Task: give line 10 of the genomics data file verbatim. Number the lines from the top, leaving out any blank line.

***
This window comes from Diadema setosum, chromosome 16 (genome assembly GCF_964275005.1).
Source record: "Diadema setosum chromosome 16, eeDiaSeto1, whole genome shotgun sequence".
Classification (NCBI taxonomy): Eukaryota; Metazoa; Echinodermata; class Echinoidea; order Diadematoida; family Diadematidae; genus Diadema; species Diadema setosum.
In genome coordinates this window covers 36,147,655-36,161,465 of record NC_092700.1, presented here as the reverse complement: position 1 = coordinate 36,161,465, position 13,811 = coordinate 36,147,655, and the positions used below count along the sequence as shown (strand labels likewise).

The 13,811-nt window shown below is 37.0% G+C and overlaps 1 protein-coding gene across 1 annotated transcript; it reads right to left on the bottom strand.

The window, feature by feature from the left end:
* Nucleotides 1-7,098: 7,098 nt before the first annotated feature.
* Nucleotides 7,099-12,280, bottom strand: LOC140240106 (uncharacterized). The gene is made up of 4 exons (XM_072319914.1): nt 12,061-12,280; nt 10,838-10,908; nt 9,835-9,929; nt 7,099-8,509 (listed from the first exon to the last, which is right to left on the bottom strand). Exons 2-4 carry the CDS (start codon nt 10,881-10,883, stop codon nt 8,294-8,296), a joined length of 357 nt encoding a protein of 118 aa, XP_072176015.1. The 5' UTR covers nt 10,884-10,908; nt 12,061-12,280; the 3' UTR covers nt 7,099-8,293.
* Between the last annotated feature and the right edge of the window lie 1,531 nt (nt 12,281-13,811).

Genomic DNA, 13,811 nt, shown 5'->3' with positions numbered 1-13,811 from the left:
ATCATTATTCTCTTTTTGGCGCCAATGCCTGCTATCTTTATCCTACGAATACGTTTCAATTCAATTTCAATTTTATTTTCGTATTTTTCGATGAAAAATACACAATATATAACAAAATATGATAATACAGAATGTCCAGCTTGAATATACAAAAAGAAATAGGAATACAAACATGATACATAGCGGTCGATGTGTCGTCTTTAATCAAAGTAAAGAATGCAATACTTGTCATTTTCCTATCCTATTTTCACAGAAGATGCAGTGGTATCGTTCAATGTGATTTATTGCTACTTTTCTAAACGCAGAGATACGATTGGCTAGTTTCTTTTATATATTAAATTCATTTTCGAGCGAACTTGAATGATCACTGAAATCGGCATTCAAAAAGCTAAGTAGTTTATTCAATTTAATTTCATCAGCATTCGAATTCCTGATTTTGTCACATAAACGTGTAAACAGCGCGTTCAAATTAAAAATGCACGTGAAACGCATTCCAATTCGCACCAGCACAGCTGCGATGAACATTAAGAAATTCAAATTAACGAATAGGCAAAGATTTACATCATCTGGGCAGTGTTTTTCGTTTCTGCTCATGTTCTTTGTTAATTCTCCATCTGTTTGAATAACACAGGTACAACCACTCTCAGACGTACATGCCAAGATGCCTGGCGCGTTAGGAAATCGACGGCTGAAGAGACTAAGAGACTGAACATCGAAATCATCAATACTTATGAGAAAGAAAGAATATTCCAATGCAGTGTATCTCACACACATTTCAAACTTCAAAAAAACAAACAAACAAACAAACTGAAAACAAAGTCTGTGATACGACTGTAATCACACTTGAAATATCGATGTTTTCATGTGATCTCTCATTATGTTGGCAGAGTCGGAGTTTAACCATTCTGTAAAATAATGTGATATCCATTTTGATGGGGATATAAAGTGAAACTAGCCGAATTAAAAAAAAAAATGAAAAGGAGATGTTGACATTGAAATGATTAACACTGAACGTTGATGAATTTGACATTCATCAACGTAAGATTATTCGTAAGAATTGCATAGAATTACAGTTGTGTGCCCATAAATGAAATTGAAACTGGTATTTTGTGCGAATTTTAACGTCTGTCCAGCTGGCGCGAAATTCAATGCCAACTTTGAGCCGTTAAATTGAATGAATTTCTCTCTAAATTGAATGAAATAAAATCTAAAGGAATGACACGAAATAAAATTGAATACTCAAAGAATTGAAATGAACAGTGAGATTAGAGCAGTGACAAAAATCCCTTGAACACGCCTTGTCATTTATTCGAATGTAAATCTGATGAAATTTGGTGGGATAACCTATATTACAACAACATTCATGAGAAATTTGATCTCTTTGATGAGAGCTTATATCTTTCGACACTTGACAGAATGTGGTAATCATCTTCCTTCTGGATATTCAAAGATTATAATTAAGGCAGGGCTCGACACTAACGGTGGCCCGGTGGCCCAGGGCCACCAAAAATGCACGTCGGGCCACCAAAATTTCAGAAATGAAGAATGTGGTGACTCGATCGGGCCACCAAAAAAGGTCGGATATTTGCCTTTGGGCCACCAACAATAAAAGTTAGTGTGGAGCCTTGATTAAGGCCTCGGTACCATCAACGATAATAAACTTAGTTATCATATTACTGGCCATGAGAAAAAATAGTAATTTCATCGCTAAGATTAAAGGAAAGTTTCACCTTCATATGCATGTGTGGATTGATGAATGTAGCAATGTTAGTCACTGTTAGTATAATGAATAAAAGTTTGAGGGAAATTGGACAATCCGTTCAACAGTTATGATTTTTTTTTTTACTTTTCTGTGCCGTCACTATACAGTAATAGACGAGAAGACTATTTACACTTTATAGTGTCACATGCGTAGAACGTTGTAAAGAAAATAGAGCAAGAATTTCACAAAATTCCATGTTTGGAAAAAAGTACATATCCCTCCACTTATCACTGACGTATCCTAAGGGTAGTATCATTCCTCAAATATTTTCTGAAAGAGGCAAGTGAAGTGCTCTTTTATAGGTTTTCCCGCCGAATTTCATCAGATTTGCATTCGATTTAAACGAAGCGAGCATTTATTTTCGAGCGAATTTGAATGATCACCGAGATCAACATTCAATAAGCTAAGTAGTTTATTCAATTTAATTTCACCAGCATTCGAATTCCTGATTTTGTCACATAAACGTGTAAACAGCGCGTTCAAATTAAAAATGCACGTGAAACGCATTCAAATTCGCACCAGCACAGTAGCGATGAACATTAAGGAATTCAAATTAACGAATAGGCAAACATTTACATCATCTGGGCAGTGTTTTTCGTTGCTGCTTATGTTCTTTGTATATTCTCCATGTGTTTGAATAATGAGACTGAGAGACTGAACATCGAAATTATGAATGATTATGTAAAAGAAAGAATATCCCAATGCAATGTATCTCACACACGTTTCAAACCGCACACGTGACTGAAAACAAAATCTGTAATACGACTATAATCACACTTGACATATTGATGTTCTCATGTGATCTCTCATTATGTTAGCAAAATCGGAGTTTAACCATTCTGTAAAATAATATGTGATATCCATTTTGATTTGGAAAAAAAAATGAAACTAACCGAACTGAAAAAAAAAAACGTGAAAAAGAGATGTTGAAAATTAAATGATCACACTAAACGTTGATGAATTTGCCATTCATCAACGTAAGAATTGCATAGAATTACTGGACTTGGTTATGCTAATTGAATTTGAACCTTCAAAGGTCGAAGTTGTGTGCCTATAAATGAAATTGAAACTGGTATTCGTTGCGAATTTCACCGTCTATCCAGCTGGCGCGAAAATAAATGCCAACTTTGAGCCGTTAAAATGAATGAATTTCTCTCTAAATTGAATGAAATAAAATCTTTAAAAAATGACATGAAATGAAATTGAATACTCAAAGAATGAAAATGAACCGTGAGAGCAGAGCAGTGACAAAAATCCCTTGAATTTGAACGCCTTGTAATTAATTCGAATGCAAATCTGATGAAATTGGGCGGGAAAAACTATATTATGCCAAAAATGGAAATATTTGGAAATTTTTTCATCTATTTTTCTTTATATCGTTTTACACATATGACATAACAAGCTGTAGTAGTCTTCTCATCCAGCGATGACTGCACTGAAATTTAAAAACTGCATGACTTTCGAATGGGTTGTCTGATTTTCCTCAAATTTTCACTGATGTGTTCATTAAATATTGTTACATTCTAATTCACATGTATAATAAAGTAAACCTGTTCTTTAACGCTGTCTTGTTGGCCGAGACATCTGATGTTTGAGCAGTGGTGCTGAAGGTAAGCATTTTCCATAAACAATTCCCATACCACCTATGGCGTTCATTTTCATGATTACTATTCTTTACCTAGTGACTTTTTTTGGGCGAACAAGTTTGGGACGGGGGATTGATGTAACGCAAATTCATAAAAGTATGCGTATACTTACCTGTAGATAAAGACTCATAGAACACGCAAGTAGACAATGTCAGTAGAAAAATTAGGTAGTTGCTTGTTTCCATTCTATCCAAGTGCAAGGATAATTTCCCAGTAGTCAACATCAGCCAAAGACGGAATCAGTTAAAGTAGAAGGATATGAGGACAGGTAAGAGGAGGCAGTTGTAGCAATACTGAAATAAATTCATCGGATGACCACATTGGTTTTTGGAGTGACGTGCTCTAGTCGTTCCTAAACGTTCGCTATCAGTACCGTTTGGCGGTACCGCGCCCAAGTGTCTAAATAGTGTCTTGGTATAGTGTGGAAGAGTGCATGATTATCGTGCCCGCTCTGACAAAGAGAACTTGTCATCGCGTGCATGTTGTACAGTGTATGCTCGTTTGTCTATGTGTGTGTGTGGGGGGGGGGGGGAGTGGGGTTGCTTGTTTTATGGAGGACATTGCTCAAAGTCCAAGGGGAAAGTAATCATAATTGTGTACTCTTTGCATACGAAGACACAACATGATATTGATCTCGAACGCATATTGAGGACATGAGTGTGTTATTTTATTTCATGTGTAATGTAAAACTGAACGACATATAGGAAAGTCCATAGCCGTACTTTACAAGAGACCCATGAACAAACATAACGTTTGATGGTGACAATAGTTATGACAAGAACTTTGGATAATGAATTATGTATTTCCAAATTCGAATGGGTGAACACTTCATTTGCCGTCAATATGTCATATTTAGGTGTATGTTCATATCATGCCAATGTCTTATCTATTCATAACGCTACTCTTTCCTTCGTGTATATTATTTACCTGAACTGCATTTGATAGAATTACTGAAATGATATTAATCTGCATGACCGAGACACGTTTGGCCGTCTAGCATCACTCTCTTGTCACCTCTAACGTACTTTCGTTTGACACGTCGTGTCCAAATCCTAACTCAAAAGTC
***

Genomic DNA, 13,811 nt, shown 5'->3' with positions numbered 1-13,811 from the left: